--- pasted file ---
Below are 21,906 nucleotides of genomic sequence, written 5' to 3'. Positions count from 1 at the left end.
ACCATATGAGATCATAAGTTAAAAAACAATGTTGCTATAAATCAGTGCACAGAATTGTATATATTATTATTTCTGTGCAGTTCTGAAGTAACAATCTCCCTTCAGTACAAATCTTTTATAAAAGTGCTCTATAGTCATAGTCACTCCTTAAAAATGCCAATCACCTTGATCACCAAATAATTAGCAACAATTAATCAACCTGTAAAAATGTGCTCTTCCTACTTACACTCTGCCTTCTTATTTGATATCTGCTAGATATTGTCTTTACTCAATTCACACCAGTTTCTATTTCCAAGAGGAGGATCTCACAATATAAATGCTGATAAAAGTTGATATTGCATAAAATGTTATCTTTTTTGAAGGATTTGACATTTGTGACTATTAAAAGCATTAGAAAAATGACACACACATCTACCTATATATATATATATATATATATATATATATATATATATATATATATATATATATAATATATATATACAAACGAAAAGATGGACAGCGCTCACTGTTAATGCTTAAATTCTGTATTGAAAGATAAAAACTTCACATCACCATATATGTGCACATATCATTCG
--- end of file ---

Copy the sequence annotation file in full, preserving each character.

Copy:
Below are 21,906 nucleotides of genomic sequence, written 5' to 3'. Positions count from 1 at the left end.
ACCATATGAGATCATAAGTTAAAAAACAATGTTGCTATAAATCAGTGCACAGAATTGTATATATTATTATTTCTGTGCAGTTCTGAAGTAACAATCTCCCTTCAGTACAAATCTTTTATAAAAGTGCTCTATAGTCATAGTCACTCCTTAAAAATGCCAATCACCTTGATCACCAAATAATTAGCAACAATTAATCAACCTGTAAAAATGTGCTCTTCCTACTTACACTCTGCCTTCTTATTTGATATCTGCTAGATATTGTCTTTACTCAATTCACACCAGTTTCTATTTCCAAGAGGAGGATCTCACAATATAAATGCTGATAAAAGTTGATATTGCATAAAATGTTATCTTTTTTGAAGGATTTGACATTTGTGACTATTAAAAGCATTAGAAAAATGACACACACATCTACCTATATATATATATATATATATATATATATATATATATATATATATATATATATATAATATATATATACAAACGAAAAGATGGACAGCGCTCACTGTTAATGCTTAAATTCTGTATTGAAAGATAAAAACTTCACATCACCATATATGTGCACATATCATTCG